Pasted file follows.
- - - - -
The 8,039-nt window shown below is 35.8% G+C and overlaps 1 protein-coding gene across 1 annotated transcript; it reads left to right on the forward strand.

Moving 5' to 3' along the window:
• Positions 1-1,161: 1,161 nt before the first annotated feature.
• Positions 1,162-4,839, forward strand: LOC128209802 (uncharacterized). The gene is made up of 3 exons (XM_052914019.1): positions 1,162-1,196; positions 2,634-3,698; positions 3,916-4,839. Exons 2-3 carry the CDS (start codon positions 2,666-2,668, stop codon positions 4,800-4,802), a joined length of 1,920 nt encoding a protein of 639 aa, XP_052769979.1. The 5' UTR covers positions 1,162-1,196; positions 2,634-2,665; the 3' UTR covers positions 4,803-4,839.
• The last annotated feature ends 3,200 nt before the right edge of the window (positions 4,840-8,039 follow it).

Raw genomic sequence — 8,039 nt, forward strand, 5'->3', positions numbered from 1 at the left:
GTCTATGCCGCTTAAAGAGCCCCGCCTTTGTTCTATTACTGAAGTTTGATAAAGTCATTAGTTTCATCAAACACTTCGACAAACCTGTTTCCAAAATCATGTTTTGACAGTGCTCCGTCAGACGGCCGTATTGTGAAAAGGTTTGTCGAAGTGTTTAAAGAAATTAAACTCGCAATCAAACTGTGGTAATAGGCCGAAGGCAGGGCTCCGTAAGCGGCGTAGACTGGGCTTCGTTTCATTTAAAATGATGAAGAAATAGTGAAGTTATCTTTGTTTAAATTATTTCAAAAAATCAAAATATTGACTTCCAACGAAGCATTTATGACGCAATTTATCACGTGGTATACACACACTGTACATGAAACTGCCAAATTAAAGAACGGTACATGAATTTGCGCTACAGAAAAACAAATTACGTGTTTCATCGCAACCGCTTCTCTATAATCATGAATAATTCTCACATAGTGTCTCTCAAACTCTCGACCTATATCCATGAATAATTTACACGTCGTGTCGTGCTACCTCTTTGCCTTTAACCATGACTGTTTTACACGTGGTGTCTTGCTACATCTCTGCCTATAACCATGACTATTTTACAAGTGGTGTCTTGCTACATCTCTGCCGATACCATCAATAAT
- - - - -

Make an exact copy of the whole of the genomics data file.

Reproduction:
The 8,039-nt window shown below is 35.8% G+C and overlaps 1 protein-coding gene across 1 annotated transcript; it reads left to right on the forward strand.

Moving 5' to 3' along the window:
• Positions 1-1,161: 1,161 nt before the first annotated feature.
• Positions 1,162-4,839, forward strand: LOC128209802 (uncharacterized). The gene is made up of 3 exons (XM_052914019.1): positions 1,162-1,196; positions 2,634-3,698; positions 3,916-4,839. Exons 2-3 carry the CDS (start codon positions 2,666-2,668, stop codon positions 4,800-4,802), a joined length of 1,920 nt encoding a protein of 639 aa, XP_052769979.1. The 5' UTR covers positions 1,162-1,196; positions 2,634-2,665; the 3' UTR covers positions 4,803-4,839.
• The last annotated feature ends 3,200 nt before the right edge of the window (positions 4,840-8,039 follow it).

Raw genomic sequence — 8,039 nt, forward strand, 5'->3', positions numbered from 1 at the left:
GTCTATGCCGCTTAAAGAGCCCCGCCTTTGTTCTATTACTGAAGTTTGATAAAGTCATTAGTTTCATCAAACACTTCGACAAACCTGTTTCCAAAATCATGTTTTGACAGTGCTCCGTCAGACGGCCGTATTGTGAAAAGGTTTGTCGAAGTGTTTAAAGAAATTAAACTCGCAATCAAACTGTGGTAATAGGCCGAAGGCAGGGCTCCGTAAGCGGCGTAGACTGGGCTTCGTTTCATTTAAAATGATGAAGAAATAGTGAAGTTATCTTTGTTTAAATTATTTCAAAAAATCAAAATATTGACTTCCAACGAAGCATTTATGACGCAATTTATCACGTGGTATACACACACTGTACATGAAACTGCCAAATTAAAGAACGGTACATGAATTTGCGCTACAGAAAAACAAATTACGTGTTTCATCGCAACCGCTTCTCTATAATCATGAATAATTCTCACATAGTGTCTCTCAAACTCTCGACCTATATCCATGAATAATTTACACGTCGTGTCGTGCTACCTCTTTGCCTTTAACCATGACTGTTTTACACGTGGTGTCTTGCTACATCTCTGCCTATAACCATGACTATTTTACAAGTGGTGTCTTGCTACATCTCTGCCGATACCATCAATAAT